As for Nightfest – the after-dark celebration when the flowers are lit up with equally colorful displays and pop-up night markets buzz to the beat of live music and DJ sets – Floriade organizers have found a unique solution to a year in which social distancing is still very much a thing. In 2020, Nightfest is turning into Nightfeast. On Friday 2 October 2020, participating local eateries are offering reservations and take-out orders for a special NightFest experience, complete with a curated Spotify playlist and at-home craft projects to complete the typical Floriade vibes.
Where to stay in Canberra: Book a room at Ovolo Nishi, which is a five minute drive from Commonwealth Park. Request an atrium room for even more floral fun – these relaxing, moody spaces have windows facing an internal rainforest full of ferns.
Walking off the chill in Tasmania
Brrr. October is far too soon for Tasmania to have shaken off the cold weather. The best solution: stay active. One of Tassie's many outdoor and eco-friendly highlights is the spectacular Cradle Mountain. Ten different walking trails surround the glassy Lake St Clair, and a wood fire awaits you back at the lodge. Bliss! If you're feeling more ambitious, head to Maria Island for a luxury four-day trek from Haunted Bay to the Fossil Cliffs. This "great walk" is in-season from October to the end of April each year and you'll stop at secluded bush camps, for two nights, with the third at the historic former home of entrepreneur Diego Bernacchi in Darlington.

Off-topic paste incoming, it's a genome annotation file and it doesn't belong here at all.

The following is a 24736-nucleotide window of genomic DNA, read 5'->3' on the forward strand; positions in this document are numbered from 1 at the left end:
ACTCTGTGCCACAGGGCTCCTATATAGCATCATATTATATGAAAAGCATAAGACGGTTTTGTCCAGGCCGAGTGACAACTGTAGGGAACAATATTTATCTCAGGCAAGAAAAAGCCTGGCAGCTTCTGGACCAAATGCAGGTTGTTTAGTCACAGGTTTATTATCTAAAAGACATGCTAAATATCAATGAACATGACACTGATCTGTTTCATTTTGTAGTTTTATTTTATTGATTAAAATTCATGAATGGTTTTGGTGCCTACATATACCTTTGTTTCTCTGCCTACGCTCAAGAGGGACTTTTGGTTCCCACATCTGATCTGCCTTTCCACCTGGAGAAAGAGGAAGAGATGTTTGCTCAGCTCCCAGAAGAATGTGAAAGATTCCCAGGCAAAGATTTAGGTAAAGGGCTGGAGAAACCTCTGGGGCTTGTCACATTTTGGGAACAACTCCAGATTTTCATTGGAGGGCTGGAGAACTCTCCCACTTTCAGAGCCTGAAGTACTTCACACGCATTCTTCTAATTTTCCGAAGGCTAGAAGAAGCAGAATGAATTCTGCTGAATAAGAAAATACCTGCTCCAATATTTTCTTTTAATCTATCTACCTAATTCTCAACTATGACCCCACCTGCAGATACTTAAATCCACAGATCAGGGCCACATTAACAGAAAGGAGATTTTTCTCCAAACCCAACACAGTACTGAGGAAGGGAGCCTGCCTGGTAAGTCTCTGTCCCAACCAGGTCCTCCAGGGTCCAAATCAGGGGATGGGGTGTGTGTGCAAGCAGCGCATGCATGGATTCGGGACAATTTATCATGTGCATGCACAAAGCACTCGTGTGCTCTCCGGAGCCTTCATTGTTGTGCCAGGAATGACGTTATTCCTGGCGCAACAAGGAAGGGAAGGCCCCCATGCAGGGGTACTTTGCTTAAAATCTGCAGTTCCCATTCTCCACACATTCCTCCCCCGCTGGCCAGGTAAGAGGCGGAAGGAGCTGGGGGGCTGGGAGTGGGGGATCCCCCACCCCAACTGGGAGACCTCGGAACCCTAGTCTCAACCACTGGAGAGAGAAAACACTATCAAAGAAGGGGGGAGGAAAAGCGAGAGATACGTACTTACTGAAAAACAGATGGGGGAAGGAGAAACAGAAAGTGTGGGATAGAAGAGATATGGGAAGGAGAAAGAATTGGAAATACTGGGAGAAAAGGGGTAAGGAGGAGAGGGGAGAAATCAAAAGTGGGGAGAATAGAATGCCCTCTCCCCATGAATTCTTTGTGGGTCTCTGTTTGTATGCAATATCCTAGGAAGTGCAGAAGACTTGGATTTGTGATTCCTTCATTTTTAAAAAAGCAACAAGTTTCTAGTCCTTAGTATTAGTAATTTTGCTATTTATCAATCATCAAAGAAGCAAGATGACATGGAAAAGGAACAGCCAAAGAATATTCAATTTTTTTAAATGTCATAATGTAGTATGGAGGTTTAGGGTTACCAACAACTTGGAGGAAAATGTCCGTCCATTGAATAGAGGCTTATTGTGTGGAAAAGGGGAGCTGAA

Where to stay in Tasmania: Change Overnight is a Launceston hotel that lets you donate a portion of your bill to a good cause, like Tasmanian environmental conservancy or a donation to an Indian orphanage.
Wandering in Sydney, New South Wales
Sydney's subtropical climate and buzzing entertainment scene makes it a perennial getaway favorite. If the weather's warm, have a leisurely seafood lunch with a view at Rockpool. Then take the bus to Bondi, from where you can enjoy a beautiful coastal afternoon walk down to Coogee. Along the way, check out the Sculpture by the Sea exhibition, the world’s largest free-to-the-public sculpture exhibition, which features over 100 artists and runs from 22 October – 8 November 2020.
Where to stay in Sydney: Ovolo 1888 is a funky, modernist space with 10 feet high ceilings, exposed brick walls and restored vintage furniture that will carry over the arty vibe from Sculpture by the Sea.
Dance in the purple rain in Adelaide, South Australia
No, this doesn't actually have anything to do with Prince. But Adelaide does get strewn with purple blossoms every spring right around the beginning of November thanks to the jacaranda and wisteria trees exploding across its Botanical Gardens. (For what it's worth, Sydney's jacarandas put on an excellent show, too.) To really live like a local Adelaide-style, though, head to the 'burbs. It's spots like L’Estrange Street in Glenside, Clarence Garden, Black Forest, Le Fevre Terrace and Frewville that are absolutely lined with purple flowers this time of year. The CBD (Central Business District) is a good bet, too, with the bonus option of picking up a hop-on-hop-off tour there to check out the Barossa Valley Wine Region